OLYMPIA, Wash. - The state Senate has defeated a proposal that would have mandated the use of statewide standardized tests in educators' evaluations, and education officials say that means the state will be limited in the way it can spend about $44 million in federal dollars.
Senate Bill 5246 failed by a 28-19 vote Tuesday. It would have revised the state's new teacher-principal evaluation system to accommodate a demand from the federal government to mandate using statewide standardized tests as a factor in evaluations.
Washington state currently has a waiver from provisions of the federal No Child Left Behind law. It could lose the waiver and some federal money by only suggesting the tests be used in evaluations instead of mandating them.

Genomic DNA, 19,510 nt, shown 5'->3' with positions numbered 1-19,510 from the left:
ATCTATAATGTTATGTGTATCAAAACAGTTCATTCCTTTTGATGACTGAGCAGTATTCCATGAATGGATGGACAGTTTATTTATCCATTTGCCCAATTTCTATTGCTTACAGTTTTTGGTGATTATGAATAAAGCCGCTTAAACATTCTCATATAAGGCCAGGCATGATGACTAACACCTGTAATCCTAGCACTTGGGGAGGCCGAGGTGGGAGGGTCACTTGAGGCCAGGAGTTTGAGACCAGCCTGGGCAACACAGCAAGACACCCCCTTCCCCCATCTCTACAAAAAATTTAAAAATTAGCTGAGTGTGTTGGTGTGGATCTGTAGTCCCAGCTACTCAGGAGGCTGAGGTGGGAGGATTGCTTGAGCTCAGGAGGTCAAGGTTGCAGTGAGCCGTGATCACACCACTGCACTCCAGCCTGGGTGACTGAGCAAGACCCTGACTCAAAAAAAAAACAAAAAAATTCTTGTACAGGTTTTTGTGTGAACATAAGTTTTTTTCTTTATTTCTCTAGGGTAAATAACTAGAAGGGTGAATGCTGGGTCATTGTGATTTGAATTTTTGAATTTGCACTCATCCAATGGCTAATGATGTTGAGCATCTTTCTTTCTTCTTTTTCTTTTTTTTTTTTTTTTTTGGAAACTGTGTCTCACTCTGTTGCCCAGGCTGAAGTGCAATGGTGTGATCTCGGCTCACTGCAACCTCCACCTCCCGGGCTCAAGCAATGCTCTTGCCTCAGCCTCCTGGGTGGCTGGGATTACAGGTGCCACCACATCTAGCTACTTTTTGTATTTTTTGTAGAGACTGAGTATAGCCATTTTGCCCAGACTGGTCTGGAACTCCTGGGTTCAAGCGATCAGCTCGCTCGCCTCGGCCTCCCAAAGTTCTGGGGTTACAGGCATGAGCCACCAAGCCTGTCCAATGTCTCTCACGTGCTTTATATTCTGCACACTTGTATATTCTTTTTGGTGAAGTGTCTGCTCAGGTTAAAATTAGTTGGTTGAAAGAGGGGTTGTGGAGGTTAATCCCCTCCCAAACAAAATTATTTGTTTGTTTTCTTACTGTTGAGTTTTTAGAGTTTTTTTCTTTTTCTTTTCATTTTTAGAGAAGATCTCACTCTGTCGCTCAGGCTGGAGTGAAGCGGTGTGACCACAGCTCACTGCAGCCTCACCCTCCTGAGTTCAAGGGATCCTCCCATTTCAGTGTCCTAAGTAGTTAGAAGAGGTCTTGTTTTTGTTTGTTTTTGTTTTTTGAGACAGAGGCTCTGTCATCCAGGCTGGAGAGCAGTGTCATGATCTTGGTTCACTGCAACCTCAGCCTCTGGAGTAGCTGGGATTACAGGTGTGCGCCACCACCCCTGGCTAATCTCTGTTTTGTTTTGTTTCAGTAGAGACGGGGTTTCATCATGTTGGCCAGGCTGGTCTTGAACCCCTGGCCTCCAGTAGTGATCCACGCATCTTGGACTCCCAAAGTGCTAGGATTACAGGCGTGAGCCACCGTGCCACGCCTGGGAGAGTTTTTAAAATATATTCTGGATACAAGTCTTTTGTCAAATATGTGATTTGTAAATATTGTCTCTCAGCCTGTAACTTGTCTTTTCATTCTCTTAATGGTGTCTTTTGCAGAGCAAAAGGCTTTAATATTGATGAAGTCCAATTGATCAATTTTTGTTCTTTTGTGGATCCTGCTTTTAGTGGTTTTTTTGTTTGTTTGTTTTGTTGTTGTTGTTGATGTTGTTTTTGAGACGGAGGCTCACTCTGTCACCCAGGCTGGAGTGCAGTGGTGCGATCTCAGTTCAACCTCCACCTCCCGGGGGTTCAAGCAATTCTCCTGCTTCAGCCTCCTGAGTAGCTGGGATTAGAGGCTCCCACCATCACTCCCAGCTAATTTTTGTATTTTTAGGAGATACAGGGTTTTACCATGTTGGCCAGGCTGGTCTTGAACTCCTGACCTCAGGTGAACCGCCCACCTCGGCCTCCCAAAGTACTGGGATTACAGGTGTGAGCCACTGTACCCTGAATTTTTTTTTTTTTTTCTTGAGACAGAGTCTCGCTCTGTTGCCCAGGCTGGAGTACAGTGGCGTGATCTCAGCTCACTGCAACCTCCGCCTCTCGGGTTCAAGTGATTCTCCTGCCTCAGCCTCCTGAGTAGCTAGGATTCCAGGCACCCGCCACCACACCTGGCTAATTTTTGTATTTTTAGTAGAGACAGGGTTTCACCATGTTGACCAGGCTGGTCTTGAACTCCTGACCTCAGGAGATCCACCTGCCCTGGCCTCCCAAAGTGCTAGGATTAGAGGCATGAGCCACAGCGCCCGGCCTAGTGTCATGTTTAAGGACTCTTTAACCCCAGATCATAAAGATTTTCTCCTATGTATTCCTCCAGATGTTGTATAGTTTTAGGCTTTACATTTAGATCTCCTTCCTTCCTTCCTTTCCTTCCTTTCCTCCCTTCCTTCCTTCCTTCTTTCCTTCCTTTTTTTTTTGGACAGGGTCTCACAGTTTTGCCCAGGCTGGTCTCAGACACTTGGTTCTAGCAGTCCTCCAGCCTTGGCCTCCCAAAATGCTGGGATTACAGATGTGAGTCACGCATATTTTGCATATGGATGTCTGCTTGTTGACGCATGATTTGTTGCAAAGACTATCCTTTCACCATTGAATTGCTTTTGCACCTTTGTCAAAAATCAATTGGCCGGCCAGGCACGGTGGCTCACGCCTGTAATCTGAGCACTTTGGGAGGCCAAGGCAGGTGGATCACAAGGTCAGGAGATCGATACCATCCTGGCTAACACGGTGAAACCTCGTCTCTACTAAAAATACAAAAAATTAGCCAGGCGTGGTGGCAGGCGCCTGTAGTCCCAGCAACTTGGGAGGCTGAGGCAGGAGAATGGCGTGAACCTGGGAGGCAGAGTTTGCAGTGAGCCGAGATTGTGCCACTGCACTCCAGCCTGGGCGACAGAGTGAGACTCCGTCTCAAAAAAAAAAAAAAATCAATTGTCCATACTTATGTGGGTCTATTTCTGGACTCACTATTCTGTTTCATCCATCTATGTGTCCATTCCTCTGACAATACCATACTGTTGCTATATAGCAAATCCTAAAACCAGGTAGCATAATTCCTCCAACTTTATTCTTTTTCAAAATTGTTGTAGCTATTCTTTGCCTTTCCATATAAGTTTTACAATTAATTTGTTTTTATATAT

Democratic Sen. Rosemary McAuliffe says she voted against the bill because using state tests to measure student growth has not been proven to be an effective way to judge teachers. She says a better solution can be found before the end of the legislative session to extend the waiver and keep the federal dollars coming to Washington state.
- Thousands of pennies to help nonprofit school
- Hundreds 'March for Science' in Spokane
- Pink Ribbon Run will raise funds for local breast cancer patients
- STA one step closer to Central City Line
- Providence Health Care to break ground on new behavioral health hospital
- Man charged with almost a dozen sexual assaults